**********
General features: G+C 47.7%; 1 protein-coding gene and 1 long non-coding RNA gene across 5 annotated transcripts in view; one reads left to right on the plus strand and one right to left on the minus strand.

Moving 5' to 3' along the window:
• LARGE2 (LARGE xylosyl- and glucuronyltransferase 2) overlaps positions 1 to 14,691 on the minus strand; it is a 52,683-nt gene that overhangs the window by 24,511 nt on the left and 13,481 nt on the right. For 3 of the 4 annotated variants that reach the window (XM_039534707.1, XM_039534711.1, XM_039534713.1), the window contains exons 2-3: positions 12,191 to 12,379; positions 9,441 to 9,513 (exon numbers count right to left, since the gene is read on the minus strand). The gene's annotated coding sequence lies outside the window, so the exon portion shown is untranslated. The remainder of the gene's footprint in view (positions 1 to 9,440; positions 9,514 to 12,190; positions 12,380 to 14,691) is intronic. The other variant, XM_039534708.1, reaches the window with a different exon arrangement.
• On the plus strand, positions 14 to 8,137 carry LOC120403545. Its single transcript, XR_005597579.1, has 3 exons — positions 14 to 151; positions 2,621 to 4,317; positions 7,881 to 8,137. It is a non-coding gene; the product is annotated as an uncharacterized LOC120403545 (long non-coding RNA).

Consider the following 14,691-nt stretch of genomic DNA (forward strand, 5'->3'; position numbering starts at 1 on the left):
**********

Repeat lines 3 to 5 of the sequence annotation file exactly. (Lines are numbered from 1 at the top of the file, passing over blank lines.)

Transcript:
• LARGE2 (LARGE xylosyl- and glucuronyltransferase 2) overlaps positions 1 to 14,691 on the minus strand; it is a 52,683-nt gene that overhangs the window by 24,511 nt on the left and 13,481 nt on the right. For 3 of the 4 annotated variants that reach the window (XM_039534707.1, XM_039534711.1, XM_039534713.1), the window contains exons 2-3: positions 12,191 to 12,379; positions 9,441 to 9,513 (exon numbers count right to left, since the gene is read on the minus strand). The gene's annotated coding sequence lies outside the window, so the exon portion shown is untranslated. The remainder of the gene's footprint in view (positions 1 to 9,440; positions 9,514 to 12,190; positions 12,380 to 14,691) is intronic. The other variant, XM_039534708.1, reaches the window with a different exon arrangement.
• On the plus strand, positions 14 to 8,137 carry LOC120403545. Its single transcript, XR_005597579.1, has 3 exons — positions 14 to 151; positions 2,621 to 4,317; positions 7,881 to 8,137. It is a non-coding gene; the product is annotated as an uncharacterized LOC120403545 (long non-coding RNA).

Consider the following 14,691-nt stretch of genomic DNA (forward strand, 5'->3'; position numbering starts at 1 on the left):